A recent example of seemingly, “girl power” gone awry occurred a little closer to the home-origin of Blush, in South Korea. The most popular girl group in Asia and arguably the world, Girls Generation stunned fans from Seoul to San Diego, when it kicked out one of its members, Jessica. Again, the details are unclear, but rumor has it that Jessica setting up a fashion business and expressing interest in marriage to her boyfriend, cost her position. She was summarily dismissed, not necessarily by management, but by her own group members. In the past the de facto leader and regular spokesperson of the group, Tiffany has always advocated for girl power, and held her group up as a shining example.
Although, the rhetorical debate is age-old, “can a woman have it all?” An opportunity may have been missed to set an example to millions of little girls worldwide, and give a different narrative.
“Here’s Jessica, member of global girl group, and business owner.” This would have been true girl power, and empowering in every sense of the word. Jessica for her part was willing to bear the burden. A commenter on the popular kpop news site Soompi.com, named JasminW said
“if there was a way that she could do both… her own business and singing at the same time.
But I guess this is not how things work”
Before Beyoncé decide to follow in the footsteps of the catwoman, and incorporated cabaret into her performances with the release of Single Ladies in 2008,” she had already the notches on her belt as an established artist and entertainer. Her talent, work ethic and professional acumen had been well established.
The “girl Power” for Beyonce didn’t come out, when the clothes came off. Beyonce already had that down pat. Unfortunately, it’s indicative of ourselves and the society we’ve created, and sustain, that girl power is primarily equated with the amount of clothes a woman is willing to do without.
As Blush took to the stage at the Wellmont Theater in Monclair, NJ one of the many middle-schoolers in the crowd giggled excited, and said to her friend “she’s nasty” (true story). Of the outfits that night, Blush Angeli’s stood out for its lack of bottoms, and Blush Alisha’s for its deep cleavage.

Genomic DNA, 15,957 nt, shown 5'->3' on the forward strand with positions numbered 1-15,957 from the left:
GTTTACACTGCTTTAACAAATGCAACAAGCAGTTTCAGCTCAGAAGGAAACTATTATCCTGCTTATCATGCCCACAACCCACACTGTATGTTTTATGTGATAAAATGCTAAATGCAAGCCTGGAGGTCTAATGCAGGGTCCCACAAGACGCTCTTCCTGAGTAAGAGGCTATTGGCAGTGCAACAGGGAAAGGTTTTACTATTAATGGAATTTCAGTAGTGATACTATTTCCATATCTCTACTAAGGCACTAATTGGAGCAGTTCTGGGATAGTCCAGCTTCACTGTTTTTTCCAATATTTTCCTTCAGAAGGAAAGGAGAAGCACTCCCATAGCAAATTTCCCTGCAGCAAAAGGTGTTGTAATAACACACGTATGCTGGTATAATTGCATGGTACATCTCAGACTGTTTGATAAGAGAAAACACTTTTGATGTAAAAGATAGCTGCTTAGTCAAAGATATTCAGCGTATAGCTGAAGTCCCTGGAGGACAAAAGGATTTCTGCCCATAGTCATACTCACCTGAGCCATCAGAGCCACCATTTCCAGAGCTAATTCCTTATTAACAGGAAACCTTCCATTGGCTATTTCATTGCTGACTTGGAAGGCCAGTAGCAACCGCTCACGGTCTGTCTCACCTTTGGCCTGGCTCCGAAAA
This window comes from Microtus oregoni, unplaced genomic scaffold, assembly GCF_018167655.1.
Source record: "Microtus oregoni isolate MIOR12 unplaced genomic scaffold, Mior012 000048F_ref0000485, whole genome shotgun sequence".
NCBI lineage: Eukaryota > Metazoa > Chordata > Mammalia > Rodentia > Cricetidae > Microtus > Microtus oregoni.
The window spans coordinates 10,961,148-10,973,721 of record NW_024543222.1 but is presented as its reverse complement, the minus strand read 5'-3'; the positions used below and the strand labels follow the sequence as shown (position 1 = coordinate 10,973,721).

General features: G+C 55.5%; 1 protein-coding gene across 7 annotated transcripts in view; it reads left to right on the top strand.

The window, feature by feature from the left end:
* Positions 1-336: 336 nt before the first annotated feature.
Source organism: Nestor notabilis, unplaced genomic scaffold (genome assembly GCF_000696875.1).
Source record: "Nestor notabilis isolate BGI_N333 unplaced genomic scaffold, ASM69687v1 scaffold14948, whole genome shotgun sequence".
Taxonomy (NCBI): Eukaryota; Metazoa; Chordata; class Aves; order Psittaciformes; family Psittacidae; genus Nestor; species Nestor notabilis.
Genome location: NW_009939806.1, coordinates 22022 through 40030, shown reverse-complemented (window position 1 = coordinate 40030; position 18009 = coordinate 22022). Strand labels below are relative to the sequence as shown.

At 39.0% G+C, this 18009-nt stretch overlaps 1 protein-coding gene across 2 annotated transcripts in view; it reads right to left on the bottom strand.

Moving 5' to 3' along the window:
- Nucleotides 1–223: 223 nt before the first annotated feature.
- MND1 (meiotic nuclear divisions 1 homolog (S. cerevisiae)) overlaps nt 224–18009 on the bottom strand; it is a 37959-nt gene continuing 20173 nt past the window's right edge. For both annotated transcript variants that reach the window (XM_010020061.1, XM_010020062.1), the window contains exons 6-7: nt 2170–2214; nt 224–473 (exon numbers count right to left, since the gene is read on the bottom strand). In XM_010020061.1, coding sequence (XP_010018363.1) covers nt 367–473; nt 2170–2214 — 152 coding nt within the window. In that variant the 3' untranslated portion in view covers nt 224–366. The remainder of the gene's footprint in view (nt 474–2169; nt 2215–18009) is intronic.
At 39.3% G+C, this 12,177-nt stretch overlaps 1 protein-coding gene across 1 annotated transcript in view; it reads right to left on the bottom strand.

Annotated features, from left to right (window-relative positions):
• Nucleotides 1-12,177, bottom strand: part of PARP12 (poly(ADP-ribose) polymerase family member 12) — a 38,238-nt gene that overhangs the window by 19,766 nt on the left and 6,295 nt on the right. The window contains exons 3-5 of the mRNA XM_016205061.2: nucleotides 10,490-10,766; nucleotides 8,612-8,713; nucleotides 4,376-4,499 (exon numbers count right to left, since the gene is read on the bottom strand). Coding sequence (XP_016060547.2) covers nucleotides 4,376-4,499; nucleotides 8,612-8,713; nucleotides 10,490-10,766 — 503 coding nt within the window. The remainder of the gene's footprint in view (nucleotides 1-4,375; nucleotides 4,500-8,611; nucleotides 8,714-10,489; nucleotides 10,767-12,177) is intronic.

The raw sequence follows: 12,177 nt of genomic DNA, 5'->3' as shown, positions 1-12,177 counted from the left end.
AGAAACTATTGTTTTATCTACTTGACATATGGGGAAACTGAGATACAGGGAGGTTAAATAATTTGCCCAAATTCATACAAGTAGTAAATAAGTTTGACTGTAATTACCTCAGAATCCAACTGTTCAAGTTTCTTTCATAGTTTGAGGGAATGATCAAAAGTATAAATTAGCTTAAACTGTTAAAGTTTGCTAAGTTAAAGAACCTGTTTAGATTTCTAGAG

In a recent interview with NPR, legendary Scottish singer Annie Lennox said the following with regards to the recent crop of pop music
‘The reason why I’ve commented is because I think that this overt sexuality thrust — literally — at particular audiences, when very often performers have a very, very young audience, like 7 years older, I find it disturbing and I think its exploitative. It’s troubling. I’m coming from a perspective of a woman that’s had children’
Aside from that one-off comment, the fact is Blush do engender a lot of admiration from any audience they stand before. From Belfast to Boston, they receive enthusiastic responses to their performances. On Twitter, the admiration is palpable, as fan after fan express their “love” and admiration.
Blush group have worked really hard to get the almost 300,000 followers on Twitter, and 300,000 likes on Facebook they have. In the last two years, the group has embarked on three tours, taking them across the United States each time. Their current tour, with the Janoskians is supported by Live Nation. They’ve won awards and Billboard acclaim, and all those live performances has them sounding better than ever.
But if they’re doing girl power, then let’s really empower the girls. A girl’s mind develops before her body, so let the empowerment be in that order. They certainly have their attention.